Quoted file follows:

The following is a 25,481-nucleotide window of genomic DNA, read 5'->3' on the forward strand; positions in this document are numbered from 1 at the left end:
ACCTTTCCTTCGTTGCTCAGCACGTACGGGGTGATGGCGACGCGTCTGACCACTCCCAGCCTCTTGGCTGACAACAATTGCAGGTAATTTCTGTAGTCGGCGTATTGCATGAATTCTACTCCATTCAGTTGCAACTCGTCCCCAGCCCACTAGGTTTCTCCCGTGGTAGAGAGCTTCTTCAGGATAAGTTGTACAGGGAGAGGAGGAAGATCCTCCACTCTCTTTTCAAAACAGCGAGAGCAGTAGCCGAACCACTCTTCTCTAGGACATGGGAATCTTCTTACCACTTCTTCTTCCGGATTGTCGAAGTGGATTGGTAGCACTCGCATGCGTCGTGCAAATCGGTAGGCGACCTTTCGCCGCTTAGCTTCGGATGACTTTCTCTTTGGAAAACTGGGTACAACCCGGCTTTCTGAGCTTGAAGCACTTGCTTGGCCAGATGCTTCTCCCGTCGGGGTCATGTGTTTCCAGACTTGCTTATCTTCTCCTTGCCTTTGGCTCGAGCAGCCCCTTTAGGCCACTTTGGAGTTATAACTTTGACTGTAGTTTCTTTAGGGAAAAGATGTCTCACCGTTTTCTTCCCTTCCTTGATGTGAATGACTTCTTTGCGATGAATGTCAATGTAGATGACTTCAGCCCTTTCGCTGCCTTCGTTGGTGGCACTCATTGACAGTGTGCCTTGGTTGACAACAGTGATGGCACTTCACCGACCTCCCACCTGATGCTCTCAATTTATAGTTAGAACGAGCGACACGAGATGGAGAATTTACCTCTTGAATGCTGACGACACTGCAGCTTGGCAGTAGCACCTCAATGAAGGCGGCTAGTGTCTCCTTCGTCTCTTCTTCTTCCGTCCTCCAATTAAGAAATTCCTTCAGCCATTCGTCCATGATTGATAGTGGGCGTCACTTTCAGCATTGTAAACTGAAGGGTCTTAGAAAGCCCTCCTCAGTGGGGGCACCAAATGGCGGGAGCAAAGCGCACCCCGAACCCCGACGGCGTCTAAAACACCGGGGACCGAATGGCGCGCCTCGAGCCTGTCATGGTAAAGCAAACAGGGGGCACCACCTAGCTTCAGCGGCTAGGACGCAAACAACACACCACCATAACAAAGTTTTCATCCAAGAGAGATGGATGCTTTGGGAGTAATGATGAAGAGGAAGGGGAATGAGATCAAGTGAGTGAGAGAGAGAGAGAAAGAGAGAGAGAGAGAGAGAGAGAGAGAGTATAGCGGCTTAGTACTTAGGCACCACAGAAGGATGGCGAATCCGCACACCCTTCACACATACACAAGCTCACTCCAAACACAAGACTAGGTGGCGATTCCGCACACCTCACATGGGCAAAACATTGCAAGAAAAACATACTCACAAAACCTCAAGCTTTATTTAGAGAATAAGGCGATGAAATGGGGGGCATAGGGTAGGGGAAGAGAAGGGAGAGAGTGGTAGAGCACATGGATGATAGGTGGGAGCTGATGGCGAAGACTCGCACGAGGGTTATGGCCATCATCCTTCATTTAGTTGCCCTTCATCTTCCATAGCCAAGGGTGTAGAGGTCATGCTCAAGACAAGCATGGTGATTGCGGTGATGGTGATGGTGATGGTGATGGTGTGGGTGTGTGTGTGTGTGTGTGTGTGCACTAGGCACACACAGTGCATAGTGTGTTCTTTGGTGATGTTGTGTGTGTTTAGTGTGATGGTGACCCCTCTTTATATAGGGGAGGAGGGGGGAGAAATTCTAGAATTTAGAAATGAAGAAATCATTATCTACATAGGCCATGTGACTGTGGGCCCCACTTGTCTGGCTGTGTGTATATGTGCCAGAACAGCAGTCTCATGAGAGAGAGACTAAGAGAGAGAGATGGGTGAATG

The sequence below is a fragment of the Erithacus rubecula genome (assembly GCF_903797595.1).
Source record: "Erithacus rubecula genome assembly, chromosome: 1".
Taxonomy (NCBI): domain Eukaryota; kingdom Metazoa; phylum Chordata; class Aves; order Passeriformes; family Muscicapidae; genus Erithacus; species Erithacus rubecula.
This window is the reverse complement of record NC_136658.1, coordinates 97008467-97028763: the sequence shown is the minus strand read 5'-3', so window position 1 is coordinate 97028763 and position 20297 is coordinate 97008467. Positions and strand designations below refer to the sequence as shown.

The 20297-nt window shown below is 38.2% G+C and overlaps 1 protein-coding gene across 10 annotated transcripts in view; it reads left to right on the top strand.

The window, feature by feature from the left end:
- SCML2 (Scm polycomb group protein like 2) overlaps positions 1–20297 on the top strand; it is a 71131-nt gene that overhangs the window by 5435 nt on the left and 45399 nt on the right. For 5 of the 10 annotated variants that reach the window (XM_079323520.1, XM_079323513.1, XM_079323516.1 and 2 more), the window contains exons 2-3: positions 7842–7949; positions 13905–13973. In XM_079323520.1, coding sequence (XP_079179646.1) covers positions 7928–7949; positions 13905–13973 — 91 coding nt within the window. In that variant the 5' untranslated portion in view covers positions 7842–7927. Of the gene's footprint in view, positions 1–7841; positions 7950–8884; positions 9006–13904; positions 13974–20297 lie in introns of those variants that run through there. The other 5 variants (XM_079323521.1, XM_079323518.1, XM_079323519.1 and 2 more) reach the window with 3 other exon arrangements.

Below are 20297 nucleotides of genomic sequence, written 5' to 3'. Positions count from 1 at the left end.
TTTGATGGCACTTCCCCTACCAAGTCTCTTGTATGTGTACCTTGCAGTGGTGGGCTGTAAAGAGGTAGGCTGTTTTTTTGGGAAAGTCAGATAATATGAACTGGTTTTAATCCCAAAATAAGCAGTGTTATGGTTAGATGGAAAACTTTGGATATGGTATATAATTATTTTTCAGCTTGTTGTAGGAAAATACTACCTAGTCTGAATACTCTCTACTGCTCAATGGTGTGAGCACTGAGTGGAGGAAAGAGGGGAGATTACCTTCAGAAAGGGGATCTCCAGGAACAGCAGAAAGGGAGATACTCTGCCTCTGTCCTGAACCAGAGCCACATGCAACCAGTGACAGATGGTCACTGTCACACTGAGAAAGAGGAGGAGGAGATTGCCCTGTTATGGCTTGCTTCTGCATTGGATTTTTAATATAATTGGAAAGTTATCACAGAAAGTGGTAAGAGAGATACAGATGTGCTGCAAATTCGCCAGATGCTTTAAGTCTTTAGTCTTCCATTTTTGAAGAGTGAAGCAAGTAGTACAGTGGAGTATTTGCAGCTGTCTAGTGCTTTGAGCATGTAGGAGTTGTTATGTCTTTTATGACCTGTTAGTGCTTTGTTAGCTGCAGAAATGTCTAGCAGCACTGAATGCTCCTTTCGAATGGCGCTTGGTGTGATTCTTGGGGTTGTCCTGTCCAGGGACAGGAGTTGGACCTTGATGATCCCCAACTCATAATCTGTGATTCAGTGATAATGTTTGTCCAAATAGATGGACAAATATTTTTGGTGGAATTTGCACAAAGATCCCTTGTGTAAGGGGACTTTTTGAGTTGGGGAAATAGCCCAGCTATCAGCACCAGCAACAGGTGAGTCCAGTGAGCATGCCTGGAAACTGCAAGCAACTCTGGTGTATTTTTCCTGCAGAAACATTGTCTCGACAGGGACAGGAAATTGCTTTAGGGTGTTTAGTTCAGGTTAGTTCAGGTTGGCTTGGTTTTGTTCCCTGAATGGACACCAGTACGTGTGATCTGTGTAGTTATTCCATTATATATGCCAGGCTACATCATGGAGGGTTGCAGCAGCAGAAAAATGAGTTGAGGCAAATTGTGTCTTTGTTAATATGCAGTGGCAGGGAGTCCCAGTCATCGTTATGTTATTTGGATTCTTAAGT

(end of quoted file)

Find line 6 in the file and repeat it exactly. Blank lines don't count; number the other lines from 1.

This window is the reverse complement of record NC_136658.1, coordinates 97008467-97028763: the sequence shown is the minus strand read 5'-3', so window position 1 is coordinate 97028763 and position 20297 is coordinate 97008467. Positions and strand designations below refer to the sequence as shown.